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NASA Successfully 3D Prints Rocket Engine Injector

July 16, 2013 • News, Technology

NASA and Aerojet Rocketdyne of West Palm Beach, Fla., have recently finished testing a rocket engine injector made entirely through additive manufacturing – 3-D printing.

Image credit: NASA/Kenny Allen and Mike Gayle Feb. 24, 2011

Image credit: NASA/Kenny Allen and Mike Gayle
Feb. 24, 2011

The space technology, NASA believes, could lead to more efficient manufacturing of rocket engines, saving companies time and money.

‘A series of firings of a liquid oxygen and gaseous hydrogen rocket injector assembly demonstrated the ability to design, manufacture and test a highly critical rocket engine component using selective laser melting manufacturing technology,’ NASA.

NASA’s Glenn Research Center in Cleveland conducted the tests for Aerojet Rocketdyne through a non-reimbursable Space Act Agreement.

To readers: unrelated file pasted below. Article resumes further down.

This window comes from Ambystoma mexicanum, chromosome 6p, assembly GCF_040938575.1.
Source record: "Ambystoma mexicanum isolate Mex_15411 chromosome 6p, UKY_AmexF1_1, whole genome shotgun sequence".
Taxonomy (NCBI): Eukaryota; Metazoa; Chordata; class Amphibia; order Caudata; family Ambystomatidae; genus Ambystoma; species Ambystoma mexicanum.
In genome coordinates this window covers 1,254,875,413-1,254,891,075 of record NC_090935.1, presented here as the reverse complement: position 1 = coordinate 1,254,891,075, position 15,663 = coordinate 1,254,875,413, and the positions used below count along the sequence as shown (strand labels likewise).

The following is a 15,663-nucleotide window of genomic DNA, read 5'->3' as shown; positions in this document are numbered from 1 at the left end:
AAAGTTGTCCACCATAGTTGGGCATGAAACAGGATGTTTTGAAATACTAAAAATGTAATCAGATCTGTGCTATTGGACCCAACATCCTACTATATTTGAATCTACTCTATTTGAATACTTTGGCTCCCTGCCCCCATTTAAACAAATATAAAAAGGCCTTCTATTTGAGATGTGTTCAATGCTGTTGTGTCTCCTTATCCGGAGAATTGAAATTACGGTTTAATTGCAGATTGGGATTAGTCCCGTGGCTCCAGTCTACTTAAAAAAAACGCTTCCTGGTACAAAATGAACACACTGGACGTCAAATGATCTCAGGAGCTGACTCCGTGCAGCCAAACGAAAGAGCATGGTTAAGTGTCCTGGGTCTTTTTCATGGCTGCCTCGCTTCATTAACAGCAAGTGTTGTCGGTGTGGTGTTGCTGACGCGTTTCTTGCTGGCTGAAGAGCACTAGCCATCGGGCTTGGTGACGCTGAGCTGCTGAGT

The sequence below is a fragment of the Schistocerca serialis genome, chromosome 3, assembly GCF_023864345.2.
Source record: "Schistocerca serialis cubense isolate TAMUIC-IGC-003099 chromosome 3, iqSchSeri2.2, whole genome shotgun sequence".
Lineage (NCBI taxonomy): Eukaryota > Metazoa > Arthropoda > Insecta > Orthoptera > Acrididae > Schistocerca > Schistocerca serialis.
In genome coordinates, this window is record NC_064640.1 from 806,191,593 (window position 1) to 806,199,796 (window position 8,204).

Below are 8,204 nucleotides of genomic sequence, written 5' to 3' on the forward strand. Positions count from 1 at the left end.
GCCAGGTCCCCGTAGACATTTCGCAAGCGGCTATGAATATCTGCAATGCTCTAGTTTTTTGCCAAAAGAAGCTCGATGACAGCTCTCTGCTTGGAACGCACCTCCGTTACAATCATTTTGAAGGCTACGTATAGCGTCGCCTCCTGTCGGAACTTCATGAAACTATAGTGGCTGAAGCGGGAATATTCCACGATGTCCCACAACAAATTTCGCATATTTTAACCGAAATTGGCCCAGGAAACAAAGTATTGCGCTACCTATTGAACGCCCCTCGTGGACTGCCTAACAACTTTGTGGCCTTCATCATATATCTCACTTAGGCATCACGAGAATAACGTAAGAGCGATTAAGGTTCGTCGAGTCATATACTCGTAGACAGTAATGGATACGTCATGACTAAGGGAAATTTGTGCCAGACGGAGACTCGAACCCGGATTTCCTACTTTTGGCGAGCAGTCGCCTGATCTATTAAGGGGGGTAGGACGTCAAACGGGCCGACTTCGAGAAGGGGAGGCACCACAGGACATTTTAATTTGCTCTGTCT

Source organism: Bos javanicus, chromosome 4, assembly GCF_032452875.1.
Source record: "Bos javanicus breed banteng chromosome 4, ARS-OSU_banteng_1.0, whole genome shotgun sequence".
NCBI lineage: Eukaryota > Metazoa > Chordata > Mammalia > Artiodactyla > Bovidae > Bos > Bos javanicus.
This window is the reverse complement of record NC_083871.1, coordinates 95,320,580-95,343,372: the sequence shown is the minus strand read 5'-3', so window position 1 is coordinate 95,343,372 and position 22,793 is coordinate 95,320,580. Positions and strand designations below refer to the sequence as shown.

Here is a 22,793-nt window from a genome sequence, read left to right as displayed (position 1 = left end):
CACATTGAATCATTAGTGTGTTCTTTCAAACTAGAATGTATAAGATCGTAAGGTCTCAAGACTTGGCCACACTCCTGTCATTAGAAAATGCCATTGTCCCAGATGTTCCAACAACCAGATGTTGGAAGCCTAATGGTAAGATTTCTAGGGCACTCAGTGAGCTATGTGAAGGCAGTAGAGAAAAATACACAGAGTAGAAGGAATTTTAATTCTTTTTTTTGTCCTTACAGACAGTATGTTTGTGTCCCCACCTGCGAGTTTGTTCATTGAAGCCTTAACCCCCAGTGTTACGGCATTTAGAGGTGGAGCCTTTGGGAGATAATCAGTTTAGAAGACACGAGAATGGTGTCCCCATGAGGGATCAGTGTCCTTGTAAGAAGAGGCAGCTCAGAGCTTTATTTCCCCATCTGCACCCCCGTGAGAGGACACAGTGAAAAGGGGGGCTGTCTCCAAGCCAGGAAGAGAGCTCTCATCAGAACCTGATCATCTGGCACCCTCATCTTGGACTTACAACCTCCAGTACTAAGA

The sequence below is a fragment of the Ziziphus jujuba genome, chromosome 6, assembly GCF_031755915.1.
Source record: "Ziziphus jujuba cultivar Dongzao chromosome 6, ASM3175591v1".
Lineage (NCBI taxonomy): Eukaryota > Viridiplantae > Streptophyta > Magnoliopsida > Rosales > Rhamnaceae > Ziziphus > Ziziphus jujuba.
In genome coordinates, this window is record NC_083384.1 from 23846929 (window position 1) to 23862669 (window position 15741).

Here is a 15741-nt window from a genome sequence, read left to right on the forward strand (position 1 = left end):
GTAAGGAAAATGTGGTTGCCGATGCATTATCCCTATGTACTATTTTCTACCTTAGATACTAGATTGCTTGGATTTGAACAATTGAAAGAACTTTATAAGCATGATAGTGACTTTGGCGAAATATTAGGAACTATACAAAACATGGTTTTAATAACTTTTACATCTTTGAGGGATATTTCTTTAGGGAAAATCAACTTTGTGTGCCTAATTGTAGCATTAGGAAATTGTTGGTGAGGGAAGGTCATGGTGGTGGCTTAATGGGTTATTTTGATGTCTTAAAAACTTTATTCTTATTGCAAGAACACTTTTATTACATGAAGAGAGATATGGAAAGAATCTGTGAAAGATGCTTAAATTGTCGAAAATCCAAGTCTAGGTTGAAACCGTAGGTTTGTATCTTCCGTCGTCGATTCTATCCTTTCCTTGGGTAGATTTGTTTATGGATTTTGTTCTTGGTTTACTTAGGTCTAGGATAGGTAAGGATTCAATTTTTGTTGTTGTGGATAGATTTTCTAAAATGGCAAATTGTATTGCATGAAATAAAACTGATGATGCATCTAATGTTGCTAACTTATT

‘NASA recognizes that on Earth and potentially in space, additive manufacturing can be game-changing for new mission opportunities, significantly reducing production time and cost by ‘printing’ tools, engine parts or even entire spacecraft,” said Michael Gazarik, NASA’s associate administrator for space technology in Washington. “3-D manufacturing offers opportunities to optimize the fit, form and delivery systems of materials that will enable our space missions while directly benefiting American businesses here on Earth.’

According to NASA, typically this type of injector manufactured with traditional processes would take over a year to make but with 3D Printing it can be produced in less than four months, with a 70 percent reduction in cost.

“Rocket engine components are complex machined pieces that require significant labor and time to produce. The injector is one of the most expensive components of an engine,” said Tyler Hickman, who led the testing at Glenn.

Aerojet Rocketdyne’s additive manufacturing program manager, Jeff Haynes, believes the injector represents a significant development in the application of additive manufacturing.

“The injector is the heart of a rocket engine and represents a large portion of the resulting cost of these systems. Today, we have the results of a fully additive manufactured rocket injector with a demonstration in a relevant environment.” he said.

 

 

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